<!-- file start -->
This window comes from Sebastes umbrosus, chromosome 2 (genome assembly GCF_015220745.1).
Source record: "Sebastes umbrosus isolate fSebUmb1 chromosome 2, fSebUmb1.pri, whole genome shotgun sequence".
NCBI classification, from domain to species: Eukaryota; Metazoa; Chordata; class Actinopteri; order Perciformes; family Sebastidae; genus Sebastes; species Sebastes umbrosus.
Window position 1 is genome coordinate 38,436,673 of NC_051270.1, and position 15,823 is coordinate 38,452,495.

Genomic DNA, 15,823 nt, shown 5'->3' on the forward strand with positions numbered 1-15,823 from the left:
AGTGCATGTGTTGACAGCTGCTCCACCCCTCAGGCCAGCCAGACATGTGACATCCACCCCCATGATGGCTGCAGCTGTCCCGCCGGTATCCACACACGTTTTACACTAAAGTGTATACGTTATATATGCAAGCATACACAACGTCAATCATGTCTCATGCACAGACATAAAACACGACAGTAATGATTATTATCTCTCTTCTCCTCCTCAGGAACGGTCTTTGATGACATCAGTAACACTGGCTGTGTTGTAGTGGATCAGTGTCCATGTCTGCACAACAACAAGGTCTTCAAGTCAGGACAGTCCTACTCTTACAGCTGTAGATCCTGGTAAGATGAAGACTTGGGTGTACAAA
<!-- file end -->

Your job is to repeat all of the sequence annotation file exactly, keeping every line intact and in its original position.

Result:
This window comes from Sebastes umbrosus, chromosome 2 (genome assembly GCF_015220745.1).
Source record: "Sebastes umbrosus isolate fSebUmb1 chromosome 2, fSebUmb1.pri, whole genome shotgun sequence".
NCBI classification, from domain to species: Eukaryota; Metazoa; Chordata; class Actinopteri; order Perciformes; family Sebastidae; genus Sebastes; species Sebastes umbrosus.
Window position 1 is genome coordinate 38,436,673 of NC_051270.1, and position 15,823 is coordinate 38,452,495.

Genomic DNA, 15,823 nt, shown 5'->3' on the forward strand with positions numbered 1-15,823 from the left:
AGTGCATGTGTTGACAGCTGCTCCACCCCTCAGGCCAGCCAGACATGTGACATCCACCCCCATGATGGCTGCAGCTGTCCCGCCGGTATCCACACACGTTTTACACTAAAGTGTATACGTTATATATGCAAGCATACACAACGTCAATCATGTCTCATGCACAGACATAAAACACGACAGTAATGATTATTATCTCTCTTCTCCTCCTCAGGAACGGTCTTTGATGACATCAGTAACACTGGCTGTGTTGTAGTGGATCAGTGTCCATGTCTGCACAACAACAAGGTCTTCAAGTCAGGACAGTCCTACTCTTACAGCTGTAGATCCTGGTAAGATGAAGACTTGGGTGTACAAA